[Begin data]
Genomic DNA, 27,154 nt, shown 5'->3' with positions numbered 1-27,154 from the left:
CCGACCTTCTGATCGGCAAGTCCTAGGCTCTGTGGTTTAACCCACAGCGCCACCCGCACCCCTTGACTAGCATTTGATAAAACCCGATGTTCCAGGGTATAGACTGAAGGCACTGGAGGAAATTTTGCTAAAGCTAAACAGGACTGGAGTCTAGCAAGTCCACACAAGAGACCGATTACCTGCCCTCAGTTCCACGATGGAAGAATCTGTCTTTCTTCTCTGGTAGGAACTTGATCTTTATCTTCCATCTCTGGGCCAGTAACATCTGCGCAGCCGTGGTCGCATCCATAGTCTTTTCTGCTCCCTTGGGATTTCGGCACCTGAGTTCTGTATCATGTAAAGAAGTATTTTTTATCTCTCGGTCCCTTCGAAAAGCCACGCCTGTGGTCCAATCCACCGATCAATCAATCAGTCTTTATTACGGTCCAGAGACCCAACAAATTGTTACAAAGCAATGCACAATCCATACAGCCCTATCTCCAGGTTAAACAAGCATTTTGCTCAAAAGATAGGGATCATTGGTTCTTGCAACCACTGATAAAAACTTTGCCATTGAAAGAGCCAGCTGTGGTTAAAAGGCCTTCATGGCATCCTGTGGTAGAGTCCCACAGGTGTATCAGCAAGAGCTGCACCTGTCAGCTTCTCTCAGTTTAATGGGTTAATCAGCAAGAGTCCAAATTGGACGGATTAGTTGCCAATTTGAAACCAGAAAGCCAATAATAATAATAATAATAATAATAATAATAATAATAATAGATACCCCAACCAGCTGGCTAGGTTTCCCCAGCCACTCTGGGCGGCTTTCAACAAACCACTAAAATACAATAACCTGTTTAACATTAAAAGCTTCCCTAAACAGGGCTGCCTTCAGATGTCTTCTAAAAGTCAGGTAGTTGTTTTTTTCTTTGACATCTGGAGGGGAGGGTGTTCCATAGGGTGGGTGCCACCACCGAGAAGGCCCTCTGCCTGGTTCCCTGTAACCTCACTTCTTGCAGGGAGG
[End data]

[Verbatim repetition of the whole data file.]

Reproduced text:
Genomic DNA, 27,154 nt, shown 5'->3' with positions numbered 1-27,154 from the left:
CCGACCTTCTGATCGGCAAGTCCTAGGCTCTGTGGTTTAACCCACAGCGCCACCCGCACCCCTTGACTAGCATTTGATAAAACCCGATGTTCCAGGGTATAGACTGAAGGCACTGGAGGAAATTTTGCTAAAGCTAAACAGGACTGGAGTCTAGCAAGTCCACACAAGAGACCGATTACCTGCCCTCAGTTCCACGATGGAAGAATCTGTCTTTCTTCTCTGGTAGGAACTTGATCTTTATCTTCCATCTCTGGGCCAGTAACATCTGCGCAGCCGTGGTCGCATCCATAGTCTTTTCTGCTCCCTTGGGATTTCGGCACCTGAGTTCTGTATCATGTAAAGAAGTATTTTTTATCTCTCGGTCCCTTCGAAAAGCCACGCCTGTGGTCCAATCCACCGATCAATCAATCAGTCTTTATTACGGTCCAGAGACCCAACAAATTGTTACAAAGCAATGCACAATCCATACAGCCCTATCTCCAGGTTAAACAAGCATTTTGCTCAAAAGATAGGGATCATTGGTTCTTGCAACCACTGATAAAAACTTTGCCATTGAAAGAGCCAGCTGTGGTTAAAAGGCCTTCATGGCATCCTGTGGTAGAGTCCCACAGGTGTATCAGCAAGAGCTGCACCTGTCAGCTTCTCTCAGTTTAATGGGTTAATCAGCAAGAGTCCAAATTGGACGGATTAGTTGCCAATTTGAAACCAGAAAGCCAATAATAATAATAATAATAATAATAATAATAATAATAATAGATACCCCAACCAGCTGGCTAGGTTTCCCCAGCCACTCTGGGCGGCTTTCAACAAACCACTAAAATACAATAACCTGTTTAACATTAAAAGCTTCCCTAAACAGGGCTGCCTTCAGATGTCTTCTAAAAGTCAGGTAGTTGTTTTTTTCTTTGACATCTGGAGGGGAGGGTGTTCCATAGGGTGGGTGCCACCACCGAGAAGGCCCTCTGCCTGGTTCCCTGTAACCTCACTTCTTGCAGGGAGG